[2] James Moore Wayne (1790-1867) New Georgia Encyclopedia.

[3] “The first Smithsonian Secretary, Joseph Henry, served from 1846 to 1878.” Smithsonian Institution Archives.

[4] “Jacob Thompson (1810–1885) was the United States Secretary of the Interior, who resigned on the outbreak of the American Civil War, to become Inspector General of the Confederate States Army.” Wikipedia.


Born James Tilghman Earle, July 30, 1814, at “Winton,” Queen Anne’s County, Maryland. Son of Hon. Richard T. Earle (1767-1843) and Mary Tilghman (1783-1836); one of ten children. Graduated Harvard College (later University), 1834. Studied law with his father, 1837-1840. Married Ann Johns (d. 1842), 1841. Married Ann Catherine (d. 1876), 1849; two children, Mary Elizabeth and Ann Johns Earle. Married Mary F., c. 1880; two children, James T. (b. 1880) and Richard T. Died, Queen Anne’s County, Maryland, July, 1882.1


Farmer and planter. Founder, Maryland Agricultural Society, 1848-49; President, 1854. Active in efforts to improve agricultural education, and fought for the establishment of Maryland Agricultural College (later University of Maryland), 1858. Maryland Senate, 1865-1874; President pro tempore, 1867. Chair, Finance Committee. Democrat. Among those active in passage of bill calling for convention in 1867 to re-write the state constitution. Personal property valued at $20,000 at time of death, in addition to significant land holdings.”  Archives of Maryland (Biographical Series).

[6] Owner of “The Plains”, located in St. Mary’s County, Sothoron’s plantation was confiscated during the Civil War on October 19, 1863. when  Lt. Eben White, USA, went to the property attempting to recruit the slaves of Col. Sothoron into the Union Army. An altercation took place and Col. Sothoron shot and killed Lt. White. Col. Sothoron, along with his son, Webster Sothoron fled to Virginia.  abstracted from . Linda Reno. Leonardtown, Maryland. Copyright   2002 .

[7] ” John Merryman was born at “Hereford Farm” in Baltimore County on August 9, 1824, the son of Nicholas Rogers and Ann Marie (Gott) Merryman.  He was educated in the business world beginning in 1839 as an employee in Richard Norris’ hardware store in Baltimore City.  A year later he moved to Guayama, Puerto Rico, to work for his uncle, Samuel N. Gott, in his counting room.  Merryman returned to Maryland in 1842 to manage a number of farms belonging to his uncle John Merryman.  It was at this time that Merryman became involved in the raising and breeding of Hereford cattle with stock which he imported from England.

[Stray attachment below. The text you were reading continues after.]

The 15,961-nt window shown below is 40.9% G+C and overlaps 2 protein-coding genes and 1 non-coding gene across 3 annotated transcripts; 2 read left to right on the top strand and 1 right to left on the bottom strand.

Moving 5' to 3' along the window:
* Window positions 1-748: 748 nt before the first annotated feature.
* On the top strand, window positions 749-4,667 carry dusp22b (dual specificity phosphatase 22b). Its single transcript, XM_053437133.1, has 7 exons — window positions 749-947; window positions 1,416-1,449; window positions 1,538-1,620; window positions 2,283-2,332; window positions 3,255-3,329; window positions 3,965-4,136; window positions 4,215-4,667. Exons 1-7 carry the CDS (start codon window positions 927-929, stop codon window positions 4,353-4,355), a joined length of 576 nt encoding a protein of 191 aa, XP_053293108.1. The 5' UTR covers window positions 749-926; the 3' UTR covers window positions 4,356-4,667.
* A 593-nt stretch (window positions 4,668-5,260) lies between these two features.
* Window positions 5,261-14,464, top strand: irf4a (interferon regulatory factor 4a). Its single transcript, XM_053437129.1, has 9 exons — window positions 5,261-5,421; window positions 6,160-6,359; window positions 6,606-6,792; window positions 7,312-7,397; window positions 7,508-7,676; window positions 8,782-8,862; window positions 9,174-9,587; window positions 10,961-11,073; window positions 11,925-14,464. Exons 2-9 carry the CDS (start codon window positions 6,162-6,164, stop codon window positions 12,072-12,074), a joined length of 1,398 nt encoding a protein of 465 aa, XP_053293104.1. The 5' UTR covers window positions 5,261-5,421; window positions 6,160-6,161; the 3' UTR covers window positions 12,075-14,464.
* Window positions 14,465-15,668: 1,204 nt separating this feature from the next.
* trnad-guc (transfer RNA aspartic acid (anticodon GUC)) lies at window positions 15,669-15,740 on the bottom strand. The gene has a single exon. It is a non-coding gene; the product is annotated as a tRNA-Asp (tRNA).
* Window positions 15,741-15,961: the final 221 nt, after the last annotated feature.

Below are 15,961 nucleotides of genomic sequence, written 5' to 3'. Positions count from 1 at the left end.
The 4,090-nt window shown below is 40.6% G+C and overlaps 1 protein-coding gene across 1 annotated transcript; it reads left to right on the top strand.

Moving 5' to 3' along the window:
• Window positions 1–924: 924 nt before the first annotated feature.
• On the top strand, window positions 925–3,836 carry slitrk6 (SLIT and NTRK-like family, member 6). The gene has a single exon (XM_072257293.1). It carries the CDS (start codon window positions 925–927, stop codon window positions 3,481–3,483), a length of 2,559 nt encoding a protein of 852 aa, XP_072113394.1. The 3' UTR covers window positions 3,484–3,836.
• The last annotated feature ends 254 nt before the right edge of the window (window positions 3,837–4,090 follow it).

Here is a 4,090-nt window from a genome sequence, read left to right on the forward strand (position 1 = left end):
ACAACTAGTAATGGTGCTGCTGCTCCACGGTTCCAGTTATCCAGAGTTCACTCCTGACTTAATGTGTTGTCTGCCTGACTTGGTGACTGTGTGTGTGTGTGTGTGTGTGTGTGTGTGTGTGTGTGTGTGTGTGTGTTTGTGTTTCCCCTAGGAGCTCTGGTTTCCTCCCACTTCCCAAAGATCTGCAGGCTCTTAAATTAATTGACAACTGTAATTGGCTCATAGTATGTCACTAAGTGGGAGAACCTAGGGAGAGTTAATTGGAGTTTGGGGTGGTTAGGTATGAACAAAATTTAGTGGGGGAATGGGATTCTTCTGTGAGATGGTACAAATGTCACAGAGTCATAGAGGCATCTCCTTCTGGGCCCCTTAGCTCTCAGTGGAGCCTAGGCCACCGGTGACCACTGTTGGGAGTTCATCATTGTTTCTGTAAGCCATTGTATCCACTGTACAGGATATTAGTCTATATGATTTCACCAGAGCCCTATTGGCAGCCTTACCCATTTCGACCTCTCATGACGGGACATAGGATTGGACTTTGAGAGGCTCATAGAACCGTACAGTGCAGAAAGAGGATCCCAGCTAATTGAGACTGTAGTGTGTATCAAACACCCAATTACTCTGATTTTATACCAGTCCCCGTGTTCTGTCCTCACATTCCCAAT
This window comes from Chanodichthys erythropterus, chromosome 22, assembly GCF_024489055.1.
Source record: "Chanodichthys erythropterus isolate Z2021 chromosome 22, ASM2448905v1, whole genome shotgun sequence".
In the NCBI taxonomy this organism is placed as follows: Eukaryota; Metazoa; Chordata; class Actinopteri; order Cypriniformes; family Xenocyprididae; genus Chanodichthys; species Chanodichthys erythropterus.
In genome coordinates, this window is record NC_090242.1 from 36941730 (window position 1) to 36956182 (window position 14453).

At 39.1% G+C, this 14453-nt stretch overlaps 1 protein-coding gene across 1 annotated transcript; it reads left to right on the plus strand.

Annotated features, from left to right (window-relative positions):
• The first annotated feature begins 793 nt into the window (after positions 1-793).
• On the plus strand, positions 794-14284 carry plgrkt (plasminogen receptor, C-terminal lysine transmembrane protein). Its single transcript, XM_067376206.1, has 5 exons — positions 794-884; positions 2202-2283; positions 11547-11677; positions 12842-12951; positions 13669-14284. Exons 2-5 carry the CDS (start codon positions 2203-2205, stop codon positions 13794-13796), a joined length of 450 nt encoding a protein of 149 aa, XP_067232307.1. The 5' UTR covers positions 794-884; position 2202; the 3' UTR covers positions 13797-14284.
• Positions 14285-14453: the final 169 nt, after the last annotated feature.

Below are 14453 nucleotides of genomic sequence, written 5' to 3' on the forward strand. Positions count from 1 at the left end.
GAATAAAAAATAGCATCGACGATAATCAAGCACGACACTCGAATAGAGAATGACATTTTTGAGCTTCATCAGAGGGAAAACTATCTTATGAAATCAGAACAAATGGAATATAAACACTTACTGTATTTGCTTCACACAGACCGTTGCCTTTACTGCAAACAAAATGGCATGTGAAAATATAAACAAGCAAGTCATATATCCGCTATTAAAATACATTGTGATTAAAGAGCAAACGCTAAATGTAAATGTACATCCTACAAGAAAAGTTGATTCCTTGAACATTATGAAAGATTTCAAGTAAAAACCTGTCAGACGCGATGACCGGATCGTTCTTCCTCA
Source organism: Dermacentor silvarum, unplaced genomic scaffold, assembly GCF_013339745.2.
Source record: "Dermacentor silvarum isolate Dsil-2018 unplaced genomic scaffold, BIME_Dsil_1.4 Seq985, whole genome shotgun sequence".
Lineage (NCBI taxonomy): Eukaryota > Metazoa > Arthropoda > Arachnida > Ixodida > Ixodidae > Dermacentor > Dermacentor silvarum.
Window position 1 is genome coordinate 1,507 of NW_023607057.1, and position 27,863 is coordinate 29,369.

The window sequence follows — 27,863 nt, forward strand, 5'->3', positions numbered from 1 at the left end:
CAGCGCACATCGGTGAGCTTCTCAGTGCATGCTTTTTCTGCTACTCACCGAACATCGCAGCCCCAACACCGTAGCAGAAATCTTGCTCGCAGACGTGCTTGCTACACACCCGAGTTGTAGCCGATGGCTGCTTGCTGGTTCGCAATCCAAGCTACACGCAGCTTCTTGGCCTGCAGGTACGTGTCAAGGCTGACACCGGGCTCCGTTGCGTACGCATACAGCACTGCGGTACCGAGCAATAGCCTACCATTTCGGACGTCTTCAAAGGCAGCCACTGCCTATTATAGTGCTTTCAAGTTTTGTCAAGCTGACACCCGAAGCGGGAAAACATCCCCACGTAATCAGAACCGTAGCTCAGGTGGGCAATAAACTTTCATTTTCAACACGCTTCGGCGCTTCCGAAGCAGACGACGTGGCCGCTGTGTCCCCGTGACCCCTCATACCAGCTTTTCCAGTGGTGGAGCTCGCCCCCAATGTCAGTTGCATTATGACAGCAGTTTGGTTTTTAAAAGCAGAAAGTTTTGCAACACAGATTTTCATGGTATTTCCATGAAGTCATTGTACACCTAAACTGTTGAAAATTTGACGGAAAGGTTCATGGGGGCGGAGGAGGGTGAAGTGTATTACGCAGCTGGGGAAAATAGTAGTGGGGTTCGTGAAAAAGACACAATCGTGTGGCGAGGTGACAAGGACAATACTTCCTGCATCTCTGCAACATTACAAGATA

In 1865 he branched out into the fertilizer business by establishing John Merryman & Co. of Baltimore City, fertilizer dealers.  Merryman’s interest in cattle and farming remained constant throughout his life.  He was a lifetime member of the U.S. Agricultural Society and the National Agricultural Association.  He exhibited his cattle at numerous national fairs and won countless prizes and a widespread reputation for his stock.  He was also a member of the Maryland State Agricultural Society, serving as vice-president from 1852-1857 and president from 1857 to 1861.  This organization later became the Maryland State Agricultural and Mechanical Association, and John Merryman served as president from 1877 to 1881.

Prior to the Civil War, John Merryman was a 3rd lieutenant in the Baltimore County Troops.  By 1861 he was a 1st lieutenant in the Baltimore County Horse Guards.  Under orders from Governor Hicks, he aided in the destruction of several bridges north of Baltimore to prevent troops from Pennsylvania from marching through Baltimore and inciting riots.  On May 25, 1861, Merryman was arrested by U.S. troops, indicted for treason, and confined in Fort McHenry.  Through his lawyers Merryman petitioned Supreme Court Chief Justice Roger B. Taney for a writ of habeas corpus.  The writ was disobeyed by General Cadwallader, the arresting officer, under orders from President Lincoln even though Taney cited Cadwallader for contempt.  It was then that Taney, who had traveled to Baltimore to hear the case, ordered that Merryman was “improperly held” and had him released. Merryman was never tried for treason.  Taney, in a “test between that which personified law on the one side and that which represented the sudden and unlimited development of military force on the other,” vindicated the writ of habeas corpus. Merryman, a democrat, served as president of the Board of County Commissioners, Baltimore County, in 1857.  He was State Treasurer from 1870 to 1872 and served in the House of Delegates from Baltimore County from 1874 to 1876. Archives of Maryland (Biographical Series)

[8] ” Allen Bowie Davis (1809–1889) was an American businessman. Davis was born in Montgomery County Maryland to Thomas Davis (1769-1833) and Elizabeth Bowie (1772–1840). His father participated in the Whiskey Rebellion and was the president of the Board of Trustees of the Brookeville Academy, a position that Allen would take later at the age of 24. Davis took over the estate farm Greenwood at 16 and would write educational books on agriculture. By 1850 he would own 27 slaves to maintain four separate farms.[2][3] In 1840 he would be appointed to the board of public works for Maryland. This in turn led to him becoming the director and trustee of the Chesapeake and Ohio Canal during the final 50 miles of construction.[4] In 1846, Davis imported 1,400 tons of Guano for $100,000 to redistribute to farmers without markup. Davis also returned the Tridelphia Cotton Company to profitability. In 1850 he would represent at the state constitutional convention, helping form the Maryland Agricultural College. He served as president of the Washington-Brookville Turnpike Company for 16 years and served as county magistrate. His efforts also brought about one of the countries earliest prohibition laws in the State of Maryland.  Wikipedia.

[9] “William Wilson Corcoran (1798–1888) was an American banker, philanthropist, and art collector.  He started the Corcoran Gallery of Art.” Wikipedia.

[10] The syntax of this sentence is strained. – the blog author inserted the word [are] and would delete area so

[11] Thomas Kirkpatrick was the Inspector of Agricultural schools in Ireland.

[12] The syntax of this sentence is strained. – Author